* The other alternative is to not participate in the rest of the case, have a default judgment entered against your client and then appeal the jurisdictional issue at the conclusion of the case.




mistoffolees

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RE: apologies to OP for being off topic
« Reply #15 on: Sep 28, 2007, 08:01:53 PM »
>Mist, I think I recall having this discussion with a well
>known lawyer in this state. You are welcome to call him and
>discuss the issue if you please, just let me know if you want
>his contact info.
>
>Anyway, here is something I found on the web:
>
>How to object to personal jurisdiction.
>* 735 ILCS 5/1-301. Before filing any other pleading, file a
>Special and Limited Appearance. WARNING: Any Appearance that
>is not a Special Appearance is a general Appearance.
>* If the reason for your objection to the personal
>jurisdiction is not apparent from the papers already in the
>court file, the Special and Limited Appearance must be
>supported by an Affidavit setting out the reasons.
>* Make certain you only pray that the Court determines it has
>no personal jurisdiction. If you request any other relief, you
>are submitting your client to the jurisdiction of the court
>and yourself to a possible malpractice claim. Do not pray for
>attorney’s fees. Do not pray for such further or different
>relief as the court deems appropriate. Do not pray for a
>substitution of judge.
>* If you win this motion, the case is over as far as your
>client is concerned.
>* If you lose this motion, you have a horrible choice to make.
>Do you convert your Special and Limited Appearance to a
>general Appearance and participate in the case? (If you do,
>and a judgment is entered against your client, you can no
>longer appeal the jurisdictional issue).
>* The other alternative is to not participate in the rest of
>the case, have a default judgment entered against your client
>and then appeal the jurisdictional issue at the conclusion of
>the case.

That's nice. Now, if you ever come up with some evidence that you're allowed to tell a judge to get lost because you don't want him involved in your child custody case, feel free to provide it.

And, no, I'm not interested in retaining an attorney to discuss the matter.

Samson2005

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RE: apologies to OP for being off topic
« Reply #16 on: Sep 28, 2007, 10:01:20 PM »
I guess there is no way for me to make sense to you then.. I've tried both ways.

mistoffolees

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RE: apologies to OP for being off topic
« Reply #17 on: Sep 29, 2007, 06:00:35 AM »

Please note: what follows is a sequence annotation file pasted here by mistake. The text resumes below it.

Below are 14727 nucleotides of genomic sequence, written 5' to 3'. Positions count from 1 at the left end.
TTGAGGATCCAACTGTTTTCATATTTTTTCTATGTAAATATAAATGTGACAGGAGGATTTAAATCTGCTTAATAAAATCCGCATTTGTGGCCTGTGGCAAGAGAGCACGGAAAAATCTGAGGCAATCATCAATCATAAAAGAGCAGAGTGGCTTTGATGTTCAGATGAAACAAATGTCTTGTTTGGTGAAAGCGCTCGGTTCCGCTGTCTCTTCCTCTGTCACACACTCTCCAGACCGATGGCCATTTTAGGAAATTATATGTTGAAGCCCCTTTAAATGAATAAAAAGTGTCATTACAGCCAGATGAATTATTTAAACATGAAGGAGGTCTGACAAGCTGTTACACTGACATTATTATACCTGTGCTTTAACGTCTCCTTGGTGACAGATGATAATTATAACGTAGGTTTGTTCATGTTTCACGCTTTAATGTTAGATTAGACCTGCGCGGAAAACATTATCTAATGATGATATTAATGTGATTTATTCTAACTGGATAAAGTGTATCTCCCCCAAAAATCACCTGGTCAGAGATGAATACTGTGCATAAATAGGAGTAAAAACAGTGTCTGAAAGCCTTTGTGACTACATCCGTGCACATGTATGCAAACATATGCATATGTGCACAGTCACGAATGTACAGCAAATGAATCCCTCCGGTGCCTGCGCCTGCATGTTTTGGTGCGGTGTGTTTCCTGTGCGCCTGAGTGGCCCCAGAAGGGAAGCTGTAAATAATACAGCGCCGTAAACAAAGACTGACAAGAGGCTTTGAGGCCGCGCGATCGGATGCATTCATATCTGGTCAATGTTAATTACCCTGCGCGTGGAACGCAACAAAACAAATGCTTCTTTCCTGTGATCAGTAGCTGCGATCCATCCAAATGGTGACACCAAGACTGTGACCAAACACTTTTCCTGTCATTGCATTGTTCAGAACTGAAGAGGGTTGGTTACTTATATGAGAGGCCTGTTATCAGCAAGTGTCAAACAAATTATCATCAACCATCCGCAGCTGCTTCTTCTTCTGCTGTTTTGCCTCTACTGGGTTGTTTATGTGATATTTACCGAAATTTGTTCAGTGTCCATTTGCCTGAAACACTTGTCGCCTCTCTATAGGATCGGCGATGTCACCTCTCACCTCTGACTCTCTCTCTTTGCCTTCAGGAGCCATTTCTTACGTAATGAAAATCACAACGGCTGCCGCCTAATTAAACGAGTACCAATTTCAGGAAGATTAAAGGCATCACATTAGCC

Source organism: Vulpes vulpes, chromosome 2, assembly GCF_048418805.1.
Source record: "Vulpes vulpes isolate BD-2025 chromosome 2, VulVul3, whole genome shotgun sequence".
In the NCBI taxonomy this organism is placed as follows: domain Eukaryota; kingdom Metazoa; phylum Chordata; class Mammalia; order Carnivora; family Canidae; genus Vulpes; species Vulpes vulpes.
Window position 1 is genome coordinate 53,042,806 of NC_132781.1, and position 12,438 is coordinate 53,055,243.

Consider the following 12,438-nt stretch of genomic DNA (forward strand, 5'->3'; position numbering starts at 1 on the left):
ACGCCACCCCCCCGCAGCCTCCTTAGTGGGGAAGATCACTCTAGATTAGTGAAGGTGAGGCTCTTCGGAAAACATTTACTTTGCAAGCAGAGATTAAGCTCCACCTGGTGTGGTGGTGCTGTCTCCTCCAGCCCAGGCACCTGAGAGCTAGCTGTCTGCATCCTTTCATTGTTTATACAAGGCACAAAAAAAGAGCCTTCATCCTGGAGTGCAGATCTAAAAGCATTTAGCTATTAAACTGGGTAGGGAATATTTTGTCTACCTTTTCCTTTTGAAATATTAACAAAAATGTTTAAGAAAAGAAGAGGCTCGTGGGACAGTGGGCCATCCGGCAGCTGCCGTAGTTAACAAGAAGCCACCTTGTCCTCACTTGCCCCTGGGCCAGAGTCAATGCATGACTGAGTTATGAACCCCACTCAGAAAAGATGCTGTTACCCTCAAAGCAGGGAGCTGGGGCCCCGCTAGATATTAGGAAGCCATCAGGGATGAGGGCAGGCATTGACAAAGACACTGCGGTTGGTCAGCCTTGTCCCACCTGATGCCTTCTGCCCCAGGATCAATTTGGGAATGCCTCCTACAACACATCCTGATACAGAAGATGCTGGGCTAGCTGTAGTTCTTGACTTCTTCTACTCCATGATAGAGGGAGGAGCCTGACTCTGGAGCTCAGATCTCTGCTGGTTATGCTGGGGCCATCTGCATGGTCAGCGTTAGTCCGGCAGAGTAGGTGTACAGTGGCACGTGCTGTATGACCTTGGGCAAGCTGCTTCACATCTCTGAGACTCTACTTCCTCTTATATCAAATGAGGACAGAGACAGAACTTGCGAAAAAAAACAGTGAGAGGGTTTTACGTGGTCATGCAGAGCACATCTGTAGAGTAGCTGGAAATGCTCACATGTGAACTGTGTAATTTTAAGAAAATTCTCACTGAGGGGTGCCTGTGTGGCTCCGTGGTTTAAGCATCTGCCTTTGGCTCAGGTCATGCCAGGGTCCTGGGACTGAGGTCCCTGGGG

>I guess there is no way for me to make sense to you then..
>I've tried both ways.

Maybe you could try providing real evidence that you can tell a judge that they have no right to get involved in your case without penalty instead of just posting irrelevant ramblings.

suebee

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RE: Yeah.................
« Reply #18 on: Oct 01, 2007, 07:36:11 AM »
You have made some wonderful points not only for the person you responded to but for me. I've been the parent (mom) who lives 6 miles from my EX and kids (we have joint legal custody, he has physical custody) and have been kept from them except for what the specific visitation states for 2 years now.

My daughter said it best...as have you...kids need BOTH parents. My EX spent 2 years making me pay for hurting him and allowing his soon to be EX wife to delete me from my kids lives b/c of her mental instabilities and jealousy. Now that she is gone, my EX may have seen the light and wants to talk and I intend to do so cooperatively and amicably in order to make things better for our kids, b/c they've been through hell with his wife, and with he and I not coparenting.

The KIDS come FIRST and they are the ones who end up suffering the most when parents don't put aside all their messy emotions that have nothing to do with the kids.


lilywhite

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RE: apologies to OP for being off topic
« Reply #19 on: Oct 01, 2007, 11:09:44 AM »
>Mist, I think I recall having this discussion with a well
>known lawyer in this state. You are welcome to call him and
>discuss the issue if you please, just let me know if you want
>his contact info.
>
>Anyway, here is something I found on the web:
>
>How to object to personal jurisdiction.
>* 735 ILCS 5/1-301. Before filing any other pleading, file a
>Special and Limited Appearance. WARNING: Any Appearance that
>is not a Special Appearance is a general Appearance.